Border Patrol agents have violated the religious freedom of dozens of asylum-seekers throughout the past two months alone, confiscating and refusing to return turbans belonging to almost 50 Sikh individuals who have crossed the southern border into Arizona.
Advocates have noted border agents seizing turbans and other sacred items from Sikh migrants as far back as 2019, and rising sharply this past June, the American Civil Liberties Union (ACLU) of Arizona said. Border Patrol’s own policies say that personal belongings have to be returned to migrants, but they oftentimes just throw them away. The Aug. 1 letter states agents “never returned or replaced” religious headwear seized from asylum-seekers.
Following the disturbing news, Customs and Border Protection (CBP) Commissioner Chris Magnus said Wednesday that an investigation will be opened into the abuses, The Washington Post reported.
“The International Rescue Committee (IRC) of Arizona operates a reception site in Phoenix (‘the Welcome Center’) that receives a large proportion of asylees who are released from Department of Homeland Security (DHS) custody within Arizona,” the ACLU of Arizona said in the letter. “In the last two months, IRC has documented almost 50 cases of asylees arriving from Yuma who reported that their religious headwear—specifically, turbans—had been confiscated by CBP.”
Government representatives have known about agents confiscating religious headwear; advocates raised the issue during government stakeholder meetings in May and June. “CBP representatives claimed that the agency confiscates turbans only when they pose a security risk and that agents decline to store the turbans only when they are wet or damaged,” the letter continued. “The reports received by IRC, however, indicate otherwise.”
The ACLU of Arizona said that only in late July did the Tucson sector border chief reach out to IRC to say that he’d spoken to officials at the Yuma sector. “But IRC has yet to see any evidence of this. Indeed, as recently as this week, IRC has received additional reports of turban seizures by Yuma Border Patrol.”
“Federal courts have repeatedly held that denying a person of faith the right to wear religious headgear imposes a substantial burden on their religious exercise,” the letter continued. “By confiscating and failing to return Sikh individuals’ turbans, CBP directly interferes with their religious practice and forces them to violate their religious beliefs. As discussed above, for many Sikhs, the turban is a central aspect of their religious identity; exposing their ‘naked’ heads to others is considered sacrilegious and shameful.” That is likely exactly why they have been seizing their sacred items, with agents already on the record as expressing deep disdain and hatred for migrants.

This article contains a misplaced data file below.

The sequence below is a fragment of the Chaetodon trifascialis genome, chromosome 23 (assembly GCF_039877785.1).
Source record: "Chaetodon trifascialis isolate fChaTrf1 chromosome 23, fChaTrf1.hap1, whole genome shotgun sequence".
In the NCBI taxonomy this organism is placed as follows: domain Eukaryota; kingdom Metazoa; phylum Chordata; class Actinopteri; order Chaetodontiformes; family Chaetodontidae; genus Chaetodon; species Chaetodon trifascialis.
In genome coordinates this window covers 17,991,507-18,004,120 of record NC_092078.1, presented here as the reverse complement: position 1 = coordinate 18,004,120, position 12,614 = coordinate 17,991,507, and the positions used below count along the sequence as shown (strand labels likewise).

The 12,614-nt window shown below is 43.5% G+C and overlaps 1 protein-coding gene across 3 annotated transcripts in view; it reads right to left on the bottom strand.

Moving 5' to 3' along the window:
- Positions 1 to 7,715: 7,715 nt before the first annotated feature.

“Many individuals seeking asylum, particularly those who are Sikh, have fled their home countries due to religious persecution and should feel safe in practicing their faith in the United States,” the ACLU of Arizona continued.
Border agents forced migrants to discard items they have arrived with, including other religious items like rosaries, and then turned around and accused them of littering. The Guardian reported in May that Border Patrol marked Earth Day on April 22 “by posting pictures on Instagram of asylum seekers’ belongings with the message that it was ‘trash and litter left behind by illegal immigration’. In Texas, Brian Hastings, border patrol chief for the Rio Grande Valley sector—another busy corridor for migrant arrival—last summer tweeted ‘It’s piling up’ and labeled images of people’s property ‘burdensome trash.’”
But while Magnus has said there will be a probe into the abuses against Sikh asylum-seekers, The Washington Post reported it’ll be an “internal investigation.” When officials conducted an internal investigation into the abuses against Haitian asylum-seekers at Del Rio last year, they failed to interview one single migrant.
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